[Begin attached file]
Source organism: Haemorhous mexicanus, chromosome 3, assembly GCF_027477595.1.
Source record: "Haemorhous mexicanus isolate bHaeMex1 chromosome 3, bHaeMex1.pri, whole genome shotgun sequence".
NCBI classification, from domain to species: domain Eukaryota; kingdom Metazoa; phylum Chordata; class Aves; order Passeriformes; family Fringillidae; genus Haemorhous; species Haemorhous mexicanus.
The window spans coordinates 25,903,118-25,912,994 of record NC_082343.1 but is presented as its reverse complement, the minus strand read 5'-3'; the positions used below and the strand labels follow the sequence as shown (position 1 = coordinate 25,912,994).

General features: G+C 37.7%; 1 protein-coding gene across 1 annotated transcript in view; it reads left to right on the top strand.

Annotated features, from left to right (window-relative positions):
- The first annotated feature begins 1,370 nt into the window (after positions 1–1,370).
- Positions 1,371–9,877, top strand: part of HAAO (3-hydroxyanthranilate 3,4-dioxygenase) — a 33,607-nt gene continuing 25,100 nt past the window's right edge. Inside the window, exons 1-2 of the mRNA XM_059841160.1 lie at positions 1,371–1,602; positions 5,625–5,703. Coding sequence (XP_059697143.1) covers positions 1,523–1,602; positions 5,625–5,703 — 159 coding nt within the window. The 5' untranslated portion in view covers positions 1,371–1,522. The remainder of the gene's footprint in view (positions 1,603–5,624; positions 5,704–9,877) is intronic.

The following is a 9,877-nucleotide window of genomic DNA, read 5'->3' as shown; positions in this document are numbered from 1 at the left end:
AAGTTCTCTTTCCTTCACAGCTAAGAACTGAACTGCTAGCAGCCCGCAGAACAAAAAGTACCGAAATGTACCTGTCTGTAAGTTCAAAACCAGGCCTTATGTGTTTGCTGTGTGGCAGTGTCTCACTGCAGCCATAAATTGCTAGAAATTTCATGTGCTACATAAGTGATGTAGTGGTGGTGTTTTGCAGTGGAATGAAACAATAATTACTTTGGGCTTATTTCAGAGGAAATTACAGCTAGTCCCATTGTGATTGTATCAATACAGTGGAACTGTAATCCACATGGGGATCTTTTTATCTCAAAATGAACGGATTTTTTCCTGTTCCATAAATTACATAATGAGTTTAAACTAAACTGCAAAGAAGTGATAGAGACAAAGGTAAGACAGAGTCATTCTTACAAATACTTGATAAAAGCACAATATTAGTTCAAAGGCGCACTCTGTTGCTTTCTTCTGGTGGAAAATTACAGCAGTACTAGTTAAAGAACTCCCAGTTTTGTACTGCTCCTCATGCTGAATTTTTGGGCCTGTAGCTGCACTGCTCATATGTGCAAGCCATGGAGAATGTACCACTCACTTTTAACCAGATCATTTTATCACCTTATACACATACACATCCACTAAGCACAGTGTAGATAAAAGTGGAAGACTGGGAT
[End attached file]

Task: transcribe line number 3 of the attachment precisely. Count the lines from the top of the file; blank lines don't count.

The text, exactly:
NCBI classification, from domain to species: domain Eukaryota; kingdom Metazoa; phylum Chordata; class Aves; order Passeriformes; family Fringillidae; genus Haemorhous; species Haemorhous mexicanus.